Tom Brady said he likes footballs to be inflated to precisely 12.5 pounds per square inch of pressure. "Perfect for a football," Brady noted. He said that prior to a game, after inspecting them for grip, feel and pressure, he personally selects the dozen footballs that will be used that day. At that point, he said he wouldn't want anyone "touching" them.
At other points in the same news conference on Thursday, the New England Patriots quarterback said that when he took a snap or threw a pass in Sunday's AFC championship game blowout of the Indianapolis Colts, he couldn't tell the difference between an apparently underinflated ball and the properly (we guess) inflated balls the referees reportedly brought in for the second half.
Is Tom Brady telling the truth? Is he lying? Can both scenarios be possible?
Is it remotely plausible that some unnamed, unknown, mystery equipment manager altered the footballs without Brady's knowledge and approval … or did 11 of the Patriots' footballs, but not one of the Colts, nor apparently 12 more backup footballs from the Patriots, lose pressure naturally?
Your opinion on this is likely based on how you view the Patriots. Or whether you care at all.
Before we get further into this, none of the above was even close to the most interesting, newsworthy or confusing thing Brady revealed at a lengthy news conference after Super Bowl practice in Foxborough. It's this: Brady said he has yet to speak to anyone from the NFL about the subject, which was supposedly being "investigated" ever since the footballs were seized during Sunday's game.
Since Sunday evening, no one from the NFL has spoken to the man at the center of the entire situation? No one? Not at all? Not one word?
What kind of investigation is this? Wait, don't answer that. It's an NFL investigation.
"We are not commenting on the details of the review at this point," an NFL spokesman said.
In real cops and robbers cases it's not unusual for the police to attempt to build a case before attempting to speak to the main subject. That way they know exactly what to ask if the suspect actually speaks to them. This isn't real cops and robbers. Tom Brady does not have the right to remain silent when being asked about the inflation of a football by NFL investigators. This is an internal company probe. The Patriots have been adamant that they would cooperate fully with the league, which isn't saying much because they have to since the league is collectively owned by the franchises.
Brady could refuse to speak but that silence would be held against him. He could be punished for such defiance. The NFL fines people for not speaking to the media, imagine how it works if you "no comment" an investigator?
Brady gave no indication on Thursday that he wasn't willing to answer any and all questions the NFL might throw at him. His news conference ran for over a half an hour. He pleasantly took any and all unscripted queries from a pack of reporters. He sounded like a guy with nothing to hide, confident in his story even as other NFL players past and present weren't buying much of it.
So why hasn't the NFL spoken to him? Why didn't it get an initial interview and then keep coming back looking for discrepancies? Why didn't it try to use Brady's word against those of equipment managers, sideline attendants and anyone else who could have possibly altered the pressure of the football?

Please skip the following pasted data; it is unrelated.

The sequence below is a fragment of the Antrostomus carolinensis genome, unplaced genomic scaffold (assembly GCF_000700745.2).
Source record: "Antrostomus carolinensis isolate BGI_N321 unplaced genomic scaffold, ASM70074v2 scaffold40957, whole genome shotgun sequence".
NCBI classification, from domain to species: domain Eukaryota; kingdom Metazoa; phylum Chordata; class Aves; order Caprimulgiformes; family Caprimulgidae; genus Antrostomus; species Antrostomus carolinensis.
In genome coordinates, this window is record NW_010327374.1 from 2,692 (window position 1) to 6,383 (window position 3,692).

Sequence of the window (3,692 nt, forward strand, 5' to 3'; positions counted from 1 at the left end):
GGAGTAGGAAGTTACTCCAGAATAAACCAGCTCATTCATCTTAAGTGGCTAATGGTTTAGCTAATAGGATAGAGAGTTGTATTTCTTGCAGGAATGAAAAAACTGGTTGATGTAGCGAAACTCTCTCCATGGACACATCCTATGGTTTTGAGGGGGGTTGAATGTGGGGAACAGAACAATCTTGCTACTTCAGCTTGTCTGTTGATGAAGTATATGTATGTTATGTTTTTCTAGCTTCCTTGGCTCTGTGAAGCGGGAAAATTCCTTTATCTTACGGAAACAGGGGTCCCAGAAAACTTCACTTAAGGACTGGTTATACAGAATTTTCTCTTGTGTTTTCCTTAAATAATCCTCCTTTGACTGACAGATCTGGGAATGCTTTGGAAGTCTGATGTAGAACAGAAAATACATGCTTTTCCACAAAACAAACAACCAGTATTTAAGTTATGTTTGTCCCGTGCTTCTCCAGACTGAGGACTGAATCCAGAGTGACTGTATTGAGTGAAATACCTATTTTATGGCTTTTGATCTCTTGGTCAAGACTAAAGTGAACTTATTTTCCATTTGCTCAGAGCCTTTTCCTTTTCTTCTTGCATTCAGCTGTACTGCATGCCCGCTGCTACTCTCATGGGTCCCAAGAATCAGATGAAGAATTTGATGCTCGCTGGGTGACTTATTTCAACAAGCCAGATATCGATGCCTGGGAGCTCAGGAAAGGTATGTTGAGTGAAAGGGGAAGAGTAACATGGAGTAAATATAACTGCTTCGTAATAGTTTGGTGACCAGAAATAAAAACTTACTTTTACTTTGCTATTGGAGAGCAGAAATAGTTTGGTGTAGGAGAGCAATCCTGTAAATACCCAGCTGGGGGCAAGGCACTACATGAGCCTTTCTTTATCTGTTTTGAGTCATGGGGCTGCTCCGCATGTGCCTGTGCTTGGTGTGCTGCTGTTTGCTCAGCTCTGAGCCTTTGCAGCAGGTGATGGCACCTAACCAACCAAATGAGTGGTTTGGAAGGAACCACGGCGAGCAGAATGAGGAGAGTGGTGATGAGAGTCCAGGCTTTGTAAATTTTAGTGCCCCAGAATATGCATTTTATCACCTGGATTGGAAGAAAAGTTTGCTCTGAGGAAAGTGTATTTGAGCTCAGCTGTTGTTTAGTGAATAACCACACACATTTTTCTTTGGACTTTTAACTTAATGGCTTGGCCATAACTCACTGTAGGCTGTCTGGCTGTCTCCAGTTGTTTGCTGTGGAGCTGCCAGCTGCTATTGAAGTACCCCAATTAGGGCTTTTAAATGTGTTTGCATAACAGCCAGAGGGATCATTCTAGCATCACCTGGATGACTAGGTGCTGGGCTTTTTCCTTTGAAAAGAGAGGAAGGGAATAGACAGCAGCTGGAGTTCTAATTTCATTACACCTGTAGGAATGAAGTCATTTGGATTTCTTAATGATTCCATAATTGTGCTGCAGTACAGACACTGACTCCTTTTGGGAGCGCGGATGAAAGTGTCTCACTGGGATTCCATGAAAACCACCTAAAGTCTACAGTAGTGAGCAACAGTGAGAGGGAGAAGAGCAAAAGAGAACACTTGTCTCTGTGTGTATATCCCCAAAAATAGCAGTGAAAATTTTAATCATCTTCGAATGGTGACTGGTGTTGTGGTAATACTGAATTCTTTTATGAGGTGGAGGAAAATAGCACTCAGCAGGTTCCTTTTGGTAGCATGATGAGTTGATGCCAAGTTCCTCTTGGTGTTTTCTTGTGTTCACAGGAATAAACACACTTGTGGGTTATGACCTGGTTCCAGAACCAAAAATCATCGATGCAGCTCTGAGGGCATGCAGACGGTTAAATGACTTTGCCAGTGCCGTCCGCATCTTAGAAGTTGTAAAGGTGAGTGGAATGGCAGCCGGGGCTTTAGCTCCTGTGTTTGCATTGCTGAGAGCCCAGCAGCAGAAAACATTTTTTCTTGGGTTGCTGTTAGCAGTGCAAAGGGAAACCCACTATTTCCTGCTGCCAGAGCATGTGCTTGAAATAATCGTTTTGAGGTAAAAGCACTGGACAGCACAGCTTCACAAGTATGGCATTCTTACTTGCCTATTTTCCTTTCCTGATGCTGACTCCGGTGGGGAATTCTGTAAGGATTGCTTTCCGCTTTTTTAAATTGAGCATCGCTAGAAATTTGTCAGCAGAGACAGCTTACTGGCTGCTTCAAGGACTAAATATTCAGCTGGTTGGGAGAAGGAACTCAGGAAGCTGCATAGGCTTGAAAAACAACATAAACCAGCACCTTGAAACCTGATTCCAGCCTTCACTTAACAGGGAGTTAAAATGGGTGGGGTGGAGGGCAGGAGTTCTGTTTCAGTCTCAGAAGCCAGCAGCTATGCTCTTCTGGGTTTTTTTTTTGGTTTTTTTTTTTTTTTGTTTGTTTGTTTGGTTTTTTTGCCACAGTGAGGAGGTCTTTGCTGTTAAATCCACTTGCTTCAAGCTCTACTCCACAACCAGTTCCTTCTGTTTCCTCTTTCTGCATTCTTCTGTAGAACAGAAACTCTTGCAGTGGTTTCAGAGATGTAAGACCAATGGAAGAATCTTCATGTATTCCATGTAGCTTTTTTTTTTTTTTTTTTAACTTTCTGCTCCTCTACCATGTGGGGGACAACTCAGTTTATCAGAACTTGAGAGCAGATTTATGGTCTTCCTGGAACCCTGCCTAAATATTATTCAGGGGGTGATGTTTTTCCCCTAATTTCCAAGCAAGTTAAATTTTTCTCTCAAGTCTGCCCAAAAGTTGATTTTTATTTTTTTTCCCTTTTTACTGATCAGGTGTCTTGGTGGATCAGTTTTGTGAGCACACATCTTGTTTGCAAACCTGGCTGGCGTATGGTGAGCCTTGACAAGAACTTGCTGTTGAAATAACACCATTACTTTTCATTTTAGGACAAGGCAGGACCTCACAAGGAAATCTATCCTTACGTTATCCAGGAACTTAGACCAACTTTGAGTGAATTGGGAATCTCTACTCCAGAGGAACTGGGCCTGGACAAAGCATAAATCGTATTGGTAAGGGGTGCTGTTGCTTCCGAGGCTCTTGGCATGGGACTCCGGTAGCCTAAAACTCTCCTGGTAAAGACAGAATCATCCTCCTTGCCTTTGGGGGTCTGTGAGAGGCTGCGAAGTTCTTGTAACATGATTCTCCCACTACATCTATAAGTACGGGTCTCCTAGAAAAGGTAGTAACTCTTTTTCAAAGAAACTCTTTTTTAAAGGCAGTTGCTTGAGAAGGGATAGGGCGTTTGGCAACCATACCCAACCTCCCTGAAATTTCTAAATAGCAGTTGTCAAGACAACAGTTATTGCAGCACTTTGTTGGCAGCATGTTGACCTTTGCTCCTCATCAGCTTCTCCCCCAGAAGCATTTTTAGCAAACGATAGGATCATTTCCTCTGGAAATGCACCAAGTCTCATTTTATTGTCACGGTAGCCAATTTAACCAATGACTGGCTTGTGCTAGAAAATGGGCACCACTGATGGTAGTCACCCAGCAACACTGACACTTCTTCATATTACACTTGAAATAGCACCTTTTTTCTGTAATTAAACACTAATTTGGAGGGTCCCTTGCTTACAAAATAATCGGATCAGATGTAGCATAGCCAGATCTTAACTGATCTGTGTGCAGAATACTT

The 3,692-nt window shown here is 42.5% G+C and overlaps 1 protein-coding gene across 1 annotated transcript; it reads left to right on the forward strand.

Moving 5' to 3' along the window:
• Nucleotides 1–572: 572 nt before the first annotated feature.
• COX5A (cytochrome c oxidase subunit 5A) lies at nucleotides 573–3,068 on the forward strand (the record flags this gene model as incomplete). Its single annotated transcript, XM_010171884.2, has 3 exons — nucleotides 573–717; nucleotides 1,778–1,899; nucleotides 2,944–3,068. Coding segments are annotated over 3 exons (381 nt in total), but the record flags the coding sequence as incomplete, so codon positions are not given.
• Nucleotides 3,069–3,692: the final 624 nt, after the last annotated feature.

Until the NFL explains exactly what it has and hasn't been doing, and why, since Sunday night as the sport has become consumed with deflate-gate, then it's a challenge to see this as anything but a joke. That it could come after the league's much botched Ray Rice case is even more stunning. Or not.
If there's an explanation, football is waiting for it.
Until then, the Patriots have put forth the story that no one knows much of anything, particularly how the footballs wound up underinflated. Coach Bill Belichick said it's nothing he concerns himself with and that doing such a thing runs counter to his deal-with-it, no-excuses style of coaching.
On Thursday morning he told everyone to talk to Brady. A few hours later, Brady said the footballs felt great when he selected them pregame and were turned into the referee for proper measuring. After that, he noticed nothing. Not that they were correct, underinflated or back to correct.
He said he didn't order anyone to deflate the ball and knew of no one who did. He said he asked the Patriots equipment men about it, they denied doing anything and "I believe them." This may be more than the NFL has done.
So it's all a magical mystery. Brady is as confused as anyone.
"I didn't feel any different," Brady said of the footballs from pregame, to first half to second half. "I would just assume it was the same thing …
"I wouldn't know on a particular play. It was a wet, cold, windy night," he continued. "I get the snap, I grip it, I try to throw the ball. I don't try to squeeze [the football] … [I] didn't feel the difference between the first half and the second half when they were supposedly even more inflated. I didn't notice anything different."
He actually was statistically better in the second half, for whatever that's worth.
"I would never do anything outside the rules of play," Brady said. "I would never have someone do something outside the rules."
You either believe Tom Brady or you don't. You either believe he instructed someone to lighten the ball, or you think it just somehow happened, or you believe a low-level Patriot staffer went rogue on the future Hall of Fame quarterback before the biggest game of the season.
Whatever. The debate will rage. It will rage forever unless the NFL finds a smoking air pump. Otherwise, it's a whodunit.
"I think over the last few days everyone is trying to figure out, as the NFL is trying to figure out … what happened," Brady said.
Well, everyone appears to be trying harder than the NFL.